NICK EICHER, HOST: Today is Monday, December 14th. Good morning! This is The World and Everything in It from listener-supported WORLD Radio. I’m Nick Eicher.
MARY REICHARD, HOST: And I’m Mary Reichard.
Thanks to all of you who have sent us readings for our special Christmas week Advent series. We still need a few more Scriptures recorded. So, if you’d like to participate, go to worldandeverything.org/christmas. You’ll find all the instructions there!
EICHER: Next up: the WORLD History Book. This week, a notable wedding, radioactive research, and a celebrated splashdown. Here’s WORLD senior correspondent Katie Gaultney.
MUSIC: [SATISFIED, ORIGINAL BROADWAY CAST OF “HAMILTON”]
KATIE GAULTNEY, SENIOR CORRESPONDENT: It’s been 240 years since Founding Father Alexander Hamilton and Elizabeth Schuyler said “I do” at Schuyler Mansion in upstate New York. Hamilton, of course, is remembered as a Federalist, secretary of the Treasury, and proponent of a federal central bank. But before his place in history was secure, he was a young man smitten with “Eliza,” a young woman from a prominent New York family. Lin Manuel Miranda reimagined their first meeting in his runaway Broadway hit, Hamilton:
MIRANDA AND PHILIPPA SOO: Elizabeth Schuyler. It’s a pleasure to meet you./ Schuyler?/ My sister/ Thank you for all your service./ If it takes fighting a war for us to meet, it will have been worth it…
They began courting in Morristown, New Jersey, while Hamilton was General Washington’s aide de camp.
They married in a typical Dutch wedding in the front parlor of the family home in Albany. But marriage was full of heartache and pain for the Hamiltons. God blessed them with a large family, but their oldest son died in a duel, defending Alexander’s honor. And Hamilton’s pride and temper repeatedly caused professional setbacks. Despite public revelations of Hamilton’s adultery, Eliza remained steadfast, preserving his letters—and his legacy—long after his death.
MUSIC: [WHO LIVES, WHO DIES, WHO TELLS YOUR STORY, ORIGINAL BROADWAY CAST OF “HAMILTON”]
She never remarried.
Now, a milestone for the science lovers among us…
CLIP: The atomic age was born…
…The advent of nuclear science, which began in earnest in the 1940s. A group of scientists at the University of California, Berkeley, achieved a bombshell of a breakthrough 80 years ago, on December 14, 1940. That’s the day they first produced and isolated plutonium. This 1953 educational film explains the process.
CLIP: It will capture neutrons from U-235 fission and start a process which converts the U-238, first to neptunium, then to plutonium…
Uranium and neptunium both had planetary names and preceded the new element on the periodic table. So researchers named their discovery after Pluto. Scientist Glen Seaborg was on the research team that discovered the element. Of course, World War II was in full swing at the time of the discovery, and anything nuclear had to be kept under wraps. Seaborg responded to a question about the devastation produced by plutonium—namely, nuclear weaponry.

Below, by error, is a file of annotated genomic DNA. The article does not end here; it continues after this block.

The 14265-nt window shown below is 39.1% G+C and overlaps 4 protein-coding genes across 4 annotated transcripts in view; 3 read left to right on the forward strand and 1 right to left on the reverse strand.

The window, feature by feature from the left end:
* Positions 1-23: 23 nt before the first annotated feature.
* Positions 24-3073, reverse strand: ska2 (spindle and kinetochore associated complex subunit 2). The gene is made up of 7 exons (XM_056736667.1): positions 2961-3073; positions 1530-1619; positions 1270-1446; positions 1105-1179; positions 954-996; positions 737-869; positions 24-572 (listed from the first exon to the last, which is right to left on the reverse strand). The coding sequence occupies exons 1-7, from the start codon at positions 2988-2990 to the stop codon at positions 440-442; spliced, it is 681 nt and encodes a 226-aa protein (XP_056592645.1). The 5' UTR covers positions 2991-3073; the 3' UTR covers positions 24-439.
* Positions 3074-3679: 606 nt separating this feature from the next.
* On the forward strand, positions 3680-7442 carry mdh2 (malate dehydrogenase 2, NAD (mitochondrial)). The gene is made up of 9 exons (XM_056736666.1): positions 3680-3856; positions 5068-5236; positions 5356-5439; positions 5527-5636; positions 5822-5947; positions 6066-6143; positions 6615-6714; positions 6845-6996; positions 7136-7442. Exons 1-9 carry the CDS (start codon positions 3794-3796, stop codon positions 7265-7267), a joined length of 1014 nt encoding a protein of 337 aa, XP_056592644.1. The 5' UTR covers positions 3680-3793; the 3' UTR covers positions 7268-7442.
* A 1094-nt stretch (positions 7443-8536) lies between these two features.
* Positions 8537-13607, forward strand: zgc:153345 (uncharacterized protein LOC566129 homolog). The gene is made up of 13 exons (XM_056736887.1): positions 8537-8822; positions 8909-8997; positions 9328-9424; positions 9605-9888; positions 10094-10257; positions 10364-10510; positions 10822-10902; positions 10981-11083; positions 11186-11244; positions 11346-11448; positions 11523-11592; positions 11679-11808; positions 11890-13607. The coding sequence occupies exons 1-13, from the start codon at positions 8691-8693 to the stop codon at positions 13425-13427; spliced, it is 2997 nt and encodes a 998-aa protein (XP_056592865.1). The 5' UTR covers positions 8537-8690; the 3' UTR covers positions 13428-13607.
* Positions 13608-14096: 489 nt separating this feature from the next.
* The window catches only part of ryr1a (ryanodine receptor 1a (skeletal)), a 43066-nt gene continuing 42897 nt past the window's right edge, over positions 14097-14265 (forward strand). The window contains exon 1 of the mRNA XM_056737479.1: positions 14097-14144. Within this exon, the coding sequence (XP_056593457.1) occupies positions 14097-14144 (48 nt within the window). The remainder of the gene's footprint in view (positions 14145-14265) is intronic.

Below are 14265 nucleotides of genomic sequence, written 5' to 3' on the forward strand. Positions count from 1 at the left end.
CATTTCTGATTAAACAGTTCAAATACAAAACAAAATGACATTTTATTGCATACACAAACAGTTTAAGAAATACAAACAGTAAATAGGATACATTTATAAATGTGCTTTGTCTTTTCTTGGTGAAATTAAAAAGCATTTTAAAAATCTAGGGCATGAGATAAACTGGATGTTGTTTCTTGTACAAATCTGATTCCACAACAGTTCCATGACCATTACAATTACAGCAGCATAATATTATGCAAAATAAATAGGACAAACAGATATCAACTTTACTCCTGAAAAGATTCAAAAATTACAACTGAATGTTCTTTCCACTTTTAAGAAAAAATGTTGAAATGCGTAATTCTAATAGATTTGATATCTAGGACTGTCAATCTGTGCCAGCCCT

SEABORG: It was produced in order to save our country. We were in a race with Hitler’s Germany. And so all of the scientists were working night and day. They all wanted to beat Hitler to the atomic bomb.
Because of wartime security concerns, U.C. Berkley’s team wasn’t able to publish its discovery until eight years later. Today, Room 405 of the George Herbert Jones Laboratory, where the first isolation of plutonium took place, is a National Historic Landmark.
MUSIC: [WEIRD SCIENCE, OINGO BOINGO]
Now let’s move from a scientific breakthrough on earth to one in space.
NEWSREEL: Project Gemini: Two Weeks in Space. Today, the final act: Recovery of Gemini 7 astronauts Borman and Lovell…
American astronauts Frank Borman and Jim Lovell splashed down in the Atlantic after the two-week Gemini 7 mission on December 18, 1965—55 years ago Friday.
NEWSREEL: The splashdown this morning came at 9:06 Eastern Standard Time, when the spacecraft landed at six and six-tenths miles away from its exact predicted impact point, one of the closest so far for the Gemini program.
NASA launched Gemini 7 as a long duration flight. In preparation for an expedition to the moon, scientists wanted to investigate the medical effects of two weeks in space on the human body.
After 14 days, Borman and Lovell had doubled the length of time anyone had been in space, holding that record for five years. NBC News that day reported surprise that the men walked directly off the helicopter that retrieved their landing module. And they remarked on the men’s physical appearance.
NEWSREEL: Frank Borman, the command pilot with less of a beard than his colleague James Lovell Jr., happy, smiling, their space suits somewhat grimy, but nevertheless a magnificent sight as they walk unassisted, absolutely unassisted, the American flags on the sleeves of their space suits still glistening…
And here’s a fun fact for you: Today, Borman is the oldest living former American astronaut, followed closely by Lovell, who is just 11 days Borman’s junior.
That’s this week’s History Book. I’m Katie Gaultney.
NICK EICHER, HOST: Tomorrow: Christian college accreditation is under attack by those opposed to Christian doctrine.
And, the Trump administration for the first time designates Nigeria as a country of concern for violating religious freedom.
That and more tomorrow.
I’m Nick Eicher.
MARY REICHARD, HOST: And I’m Mary Reichard.